On the 32nd anniversary of the Lockerbie bombing, the Justice Department announced charges against alleged Libyan bomb maker Abu Agila Mohammed Masud for his role in the Pan Am Flight 103 attack carried out under the auspices of now-deceased Libyan dictator Moammar Gadhafi.
The 1988 attack killed 270 people, including 190 Americans and 43 British citizens.
Pan Am Flight 103 was a transatlantic flight scheduled to fly from Frankfurt, Germany, to Detroit, Michigan, by way of London and New York City on Dec. 21, 1988. The plane was ripped apart midair above Lockerbie, Scotland, after a bomb exploded, killing all 243 passengers and 16 crew members on board, while large pieces of the airplane crashed into a residential neighborhood, killing another 11 people on the streets below.
The United States is seeking to extradite Masud, a former Libyan intelligence officer, who is already serving a 10-year bomb-making sentence in Libya. Masud is now charged with the destruction of an aircraft resulting in death and the destruction of an airplane with explosives.
Attorney General William Barr, whose first stint as attorney general under President George H.W. Bush came shortly after the bombing, spoke at a DOJ press conference to announce the charges, nearly three decades after two other alleged co-conspirators had been charged.
“The Lockerbie bombing remains the single deadliest terrorist attack in the history of the United Kingdom and the second deadliest in American history, the costliest being 9/11,” Barr said. “At the time, investigators were unable to identify or locate this third person, [but] I am pleased to announce that the United States has filed criminal charges against the third conspirator — Abu Agila Mohammad Masud — for his role in the bombing of Pan Am 103. Let there be no mistake — no amount of time or distance will stop the United States and our Scottish partners from pursuing justice in this case.”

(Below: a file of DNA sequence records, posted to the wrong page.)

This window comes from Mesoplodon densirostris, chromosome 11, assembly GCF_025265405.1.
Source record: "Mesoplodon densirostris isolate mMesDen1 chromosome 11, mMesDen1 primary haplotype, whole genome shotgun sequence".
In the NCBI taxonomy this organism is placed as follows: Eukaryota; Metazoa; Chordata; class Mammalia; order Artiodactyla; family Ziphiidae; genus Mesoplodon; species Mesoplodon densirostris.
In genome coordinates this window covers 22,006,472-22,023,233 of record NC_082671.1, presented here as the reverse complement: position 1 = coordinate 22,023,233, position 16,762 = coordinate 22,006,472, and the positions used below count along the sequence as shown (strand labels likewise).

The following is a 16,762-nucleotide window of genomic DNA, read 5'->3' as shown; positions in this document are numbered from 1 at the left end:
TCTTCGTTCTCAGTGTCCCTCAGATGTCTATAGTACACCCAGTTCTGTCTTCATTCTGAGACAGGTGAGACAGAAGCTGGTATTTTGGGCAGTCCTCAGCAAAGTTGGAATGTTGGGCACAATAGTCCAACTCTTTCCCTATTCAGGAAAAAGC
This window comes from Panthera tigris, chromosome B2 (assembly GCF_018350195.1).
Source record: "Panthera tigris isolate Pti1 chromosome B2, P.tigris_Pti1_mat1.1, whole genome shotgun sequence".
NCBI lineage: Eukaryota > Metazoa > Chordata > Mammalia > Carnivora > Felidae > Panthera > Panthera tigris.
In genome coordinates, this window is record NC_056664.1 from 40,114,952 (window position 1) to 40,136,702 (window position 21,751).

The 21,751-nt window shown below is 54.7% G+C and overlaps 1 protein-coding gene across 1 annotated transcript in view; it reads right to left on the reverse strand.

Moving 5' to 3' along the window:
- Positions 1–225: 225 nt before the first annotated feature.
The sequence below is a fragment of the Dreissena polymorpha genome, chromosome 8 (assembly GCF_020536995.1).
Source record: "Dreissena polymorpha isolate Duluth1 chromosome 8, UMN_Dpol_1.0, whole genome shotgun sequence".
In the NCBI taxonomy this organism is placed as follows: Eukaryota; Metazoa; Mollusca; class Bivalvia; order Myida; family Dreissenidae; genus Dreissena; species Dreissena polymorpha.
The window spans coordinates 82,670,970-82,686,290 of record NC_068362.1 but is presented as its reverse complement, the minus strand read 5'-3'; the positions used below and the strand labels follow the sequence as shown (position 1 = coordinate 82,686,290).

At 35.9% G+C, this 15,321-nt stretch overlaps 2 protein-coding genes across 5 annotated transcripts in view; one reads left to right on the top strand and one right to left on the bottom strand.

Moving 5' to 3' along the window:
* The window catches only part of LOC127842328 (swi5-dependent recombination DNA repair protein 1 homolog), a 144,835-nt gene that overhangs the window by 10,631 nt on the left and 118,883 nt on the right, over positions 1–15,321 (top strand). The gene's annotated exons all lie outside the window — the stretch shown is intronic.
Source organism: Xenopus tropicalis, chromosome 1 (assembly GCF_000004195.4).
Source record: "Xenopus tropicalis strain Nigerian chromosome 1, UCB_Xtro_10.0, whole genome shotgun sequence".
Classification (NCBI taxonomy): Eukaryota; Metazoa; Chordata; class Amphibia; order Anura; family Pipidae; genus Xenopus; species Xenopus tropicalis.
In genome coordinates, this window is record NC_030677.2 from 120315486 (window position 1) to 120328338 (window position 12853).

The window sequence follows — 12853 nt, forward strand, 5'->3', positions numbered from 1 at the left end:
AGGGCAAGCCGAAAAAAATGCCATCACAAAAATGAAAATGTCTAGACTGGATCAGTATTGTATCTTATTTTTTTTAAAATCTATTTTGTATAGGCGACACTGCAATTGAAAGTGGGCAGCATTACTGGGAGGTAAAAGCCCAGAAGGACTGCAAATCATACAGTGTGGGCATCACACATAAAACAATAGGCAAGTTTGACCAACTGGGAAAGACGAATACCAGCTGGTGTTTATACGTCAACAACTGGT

In December 1988, the plane exploded at 30,000 feet, and the blast scattered wreckage across nearly the entire length of Scotland, likely making it the largest crime scene in history. The remains of 17 victims were never identified or found.
Barr said Monday that the breakthrough that led to the new charges was when investigators learned in 2016 that the bomb maker had been captured in 2012 and was questioned by Libyan law enforcement after the collapse of Gadhafi's regime. The attorney general said investigators determined that the bombing operation had been ordered by Libyan intelligence and that Gadhafi personally thanked Masud for its success. Barr said that Masud has also been implicated in the 1986 West Berlin bombing of the La Belle discothèque, which killed three people, including two U.S. service members.
Barr previously spoke at an Arlington National Cemetery Memorial Service for the Victims of Pan Am Flight 103 in December 2019, arguing that “nothing was more important to me during my tenure than driving the investigation” and that “there was nothing more important to the whole department, including all the dedicated prosecutors and FBI agents, and CIA officers, who worked tirelessly to pursue justice for you and for the whole country.”
But more than two decades later, he made it clear that he saw the bombing investigation as yet-unfinished business and believed the U.S. could have done more to bring the culprits to justice.